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Q&A with Jason Pear, producer of 'Journey Indiana: From Above'


Producer Jason Pear of Journey Indiana: From Above explains what it's like to see the Hoosier state from the skies. He reflects upon his favorite aerial shots and dives into how his team employed cutting-edge drone technology to get them. 

Q. What were some of your favorite locations that you saw and shoot during production?

A. I think my favorite locations were probably Indianapolis, Evansville, and Yellowwood State Forest.

In Indianapolis, we were able to get a unique look at monuments (including the Soldiers and Sailors Monument) that I’ve seen countless times from the ground. It was also a challenge for the pilots to fly in that type of environment, and they did a remarkable job.

In Evansville, we were able to document the departure of the USS LST-325 (a decommissioned tank landing ship). That was fun—and challenging—because of the crowds that had gathered and the difficulty of keeping up with a ship traveling (faster than you’d think) down the Ohio. 

Our trip to Yellowwood State Forest (mostly Yellowwood Lake) was just one of those magical fall mornings where the conditions (light, water, fog, etc.) were just right, and we knew we were capturing something special.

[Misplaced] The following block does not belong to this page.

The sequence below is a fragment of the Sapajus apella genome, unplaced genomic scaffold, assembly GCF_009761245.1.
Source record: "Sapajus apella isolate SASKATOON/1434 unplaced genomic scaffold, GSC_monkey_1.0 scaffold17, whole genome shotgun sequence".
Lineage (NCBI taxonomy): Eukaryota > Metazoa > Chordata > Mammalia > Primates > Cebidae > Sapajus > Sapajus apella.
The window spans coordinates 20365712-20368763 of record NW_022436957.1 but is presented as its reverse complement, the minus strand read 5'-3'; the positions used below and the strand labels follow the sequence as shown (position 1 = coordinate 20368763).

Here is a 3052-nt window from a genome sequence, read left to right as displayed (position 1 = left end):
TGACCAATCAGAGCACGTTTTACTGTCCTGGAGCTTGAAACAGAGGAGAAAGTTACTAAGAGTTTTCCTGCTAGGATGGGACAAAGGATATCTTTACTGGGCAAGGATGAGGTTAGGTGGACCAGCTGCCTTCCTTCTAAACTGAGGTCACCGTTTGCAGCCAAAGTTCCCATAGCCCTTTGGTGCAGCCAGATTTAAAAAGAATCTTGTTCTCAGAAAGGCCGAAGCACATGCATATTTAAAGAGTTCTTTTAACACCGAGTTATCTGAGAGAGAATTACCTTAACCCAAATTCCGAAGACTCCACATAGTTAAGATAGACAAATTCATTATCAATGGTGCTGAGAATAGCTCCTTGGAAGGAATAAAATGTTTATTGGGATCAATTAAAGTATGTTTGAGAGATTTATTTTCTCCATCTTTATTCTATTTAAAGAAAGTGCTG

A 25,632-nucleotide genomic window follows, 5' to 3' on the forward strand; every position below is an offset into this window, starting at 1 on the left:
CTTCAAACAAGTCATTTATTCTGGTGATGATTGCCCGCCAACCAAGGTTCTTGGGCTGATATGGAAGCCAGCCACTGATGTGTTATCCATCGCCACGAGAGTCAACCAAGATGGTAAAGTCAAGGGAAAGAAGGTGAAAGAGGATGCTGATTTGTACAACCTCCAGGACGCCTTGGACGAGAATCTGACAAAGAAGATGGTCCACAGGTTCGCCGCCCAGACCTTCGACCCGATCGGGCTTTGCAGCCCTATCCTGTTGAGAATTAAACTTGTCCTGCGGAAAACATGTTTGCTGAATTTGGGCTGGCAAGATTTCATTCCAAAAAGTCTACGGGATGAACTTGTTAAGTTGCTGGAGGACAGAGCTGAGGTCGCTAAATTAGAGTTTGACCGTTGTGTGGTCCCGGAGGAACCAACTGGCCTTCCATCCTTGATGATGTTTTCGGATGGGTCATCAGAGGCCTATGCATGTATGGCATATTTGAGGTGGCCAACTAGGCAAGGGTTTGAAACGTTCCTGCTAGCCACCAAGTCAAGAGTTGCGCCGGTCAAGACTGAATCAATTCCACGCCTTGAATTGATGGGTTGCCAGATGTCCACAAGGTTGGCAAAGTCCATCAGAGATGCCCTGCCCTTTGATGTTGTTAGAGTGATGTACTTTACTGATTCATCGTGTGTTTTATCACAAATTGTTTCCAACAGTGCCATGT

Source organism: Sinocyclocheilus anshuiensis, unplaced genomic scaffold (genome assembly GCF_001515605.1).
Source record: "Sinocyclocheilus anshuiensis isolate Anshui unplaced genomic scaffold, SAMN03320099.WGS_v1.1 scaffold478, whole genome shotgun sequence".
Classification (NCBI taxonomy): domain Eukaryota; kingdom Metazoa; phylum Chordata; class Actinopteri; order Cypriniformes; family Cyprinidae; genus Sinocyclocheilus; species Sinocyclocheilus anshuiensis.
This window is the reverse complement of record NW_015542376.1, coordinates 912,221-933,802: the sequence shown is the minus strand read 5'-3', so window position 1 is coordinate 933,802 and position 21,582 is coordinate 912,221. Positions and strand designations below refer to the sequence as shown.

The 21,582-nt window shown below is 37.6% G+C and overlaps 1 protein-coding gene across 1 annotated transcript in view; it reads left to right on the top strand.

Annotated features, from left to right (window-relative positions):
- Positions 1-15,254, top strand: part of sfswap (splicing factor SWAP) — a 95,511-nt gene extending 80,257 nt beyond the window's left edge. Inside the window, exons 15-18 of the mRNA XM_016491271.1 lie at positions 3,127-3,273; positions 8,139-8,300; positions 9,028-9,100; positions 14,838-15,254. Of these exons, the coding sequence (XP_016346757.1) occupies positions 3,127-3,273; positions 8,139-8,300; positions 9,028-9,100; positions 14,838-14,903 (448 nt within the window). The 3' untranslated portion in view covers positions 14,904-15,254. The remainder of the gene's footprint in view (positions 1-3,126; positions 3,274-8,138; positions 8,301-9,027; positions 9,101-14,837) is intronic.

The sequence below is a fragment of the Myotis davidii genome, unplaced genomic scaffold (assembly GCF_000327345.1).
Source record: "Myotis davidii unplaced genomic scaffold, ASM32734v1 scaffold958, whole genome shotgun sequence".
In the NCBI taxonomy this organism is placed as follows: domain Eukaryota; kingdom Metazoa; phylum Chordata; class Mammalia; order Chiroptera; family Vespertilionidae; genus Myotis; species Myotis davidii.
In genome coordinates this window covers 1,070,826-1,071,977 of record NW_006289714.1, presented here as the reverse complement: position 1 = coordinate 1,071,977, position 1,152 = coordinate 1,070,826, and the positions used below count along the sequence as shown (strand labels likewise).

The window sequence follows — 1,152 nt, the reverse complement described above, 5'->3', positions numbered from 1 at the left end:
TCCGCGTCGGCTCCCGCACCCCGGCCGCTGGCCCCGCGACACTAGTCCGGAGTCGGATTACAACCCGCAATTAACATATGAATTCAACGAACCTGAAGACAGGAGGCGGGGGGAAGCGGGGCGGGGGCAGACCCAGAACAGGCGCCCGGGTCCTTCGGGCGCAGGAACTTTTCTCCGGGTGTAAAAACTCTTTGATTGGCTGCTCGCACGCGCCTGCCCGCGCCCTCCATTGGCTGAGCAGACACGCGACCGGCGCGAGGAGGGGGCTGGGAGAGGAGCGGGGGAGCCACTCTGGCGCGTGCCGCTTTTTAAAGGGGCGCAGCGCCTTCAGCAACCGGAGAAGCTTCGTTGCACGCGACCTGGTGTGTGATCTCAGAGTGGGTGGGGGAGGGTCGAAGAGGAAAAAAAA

Beyond that, there were a number of locations that I didn’t get to see personally. Instead, I would send a small crew out to gather footage, and it was a lot of fun to talk to them after. Some notable shoots—when the crew was really excited—were the limestone quarries near Bloomington, Prophetstown State Park in Tippecanoe County, and Clifty Falls State Park near Madison.

Needless to say, this was a fun project to work on.

Q. What is the visceral, overall feeling evoked by aerial film that can’t be captured using more traditional techniques?

A. It’s been possible to capture aerial images for more than 150 years—first via balloons, then planes, helicopters, etc. What’s been gained in just the last handful of years with drones is the ability to safely get close to a subject. There’s an intimacy to that, and it’s something we strived for every time we went out.

That said, it’s not easy. Flying a few feet from the Indiana War Memorial in Indianapolis or a covered bridge in Parke County takes real skill, and our four pilots (Jacob, Saddam, John, and Jake) displayed that time and time again.

Q. What sort of technology did you and your team operate to capture this aerial photography? 

A. The main piece of technology was the drone itself. For Journey Indiana: From Above, we used a DJI Mavic Pro 2 exclusively. Beyond the drone, we relied on a whole host of apps to ensure that we were flying only in safe, authorized areas.

Q. If you could capture the entirety of the Hoosier state as you were able to see it in only one word, what would that word be?

A. Surprise.

Q. Going off of the previous question, could you explain why you chose that word? What does Indiana—its history, culture, and geography—mean to you?

A. I’ve lived in Indiana my whole life and have been lucky enough to tell Indiana stories for nearly the last 20 years. I’ve been surprised before (and) during the course of a production. In fact, it’s part of what makes my job so much fun.

But I don’t think I’ve ever had it happen so often. The whole production team had a sense of what we might be able to capture when we started Journey Indiana: From Above, but we were surprised (almost always pleasantly) at nearly every turn.

Journey Indiana: From Above premieres Thursday, March 2 at 8pm on WTIU. Learn more about the program at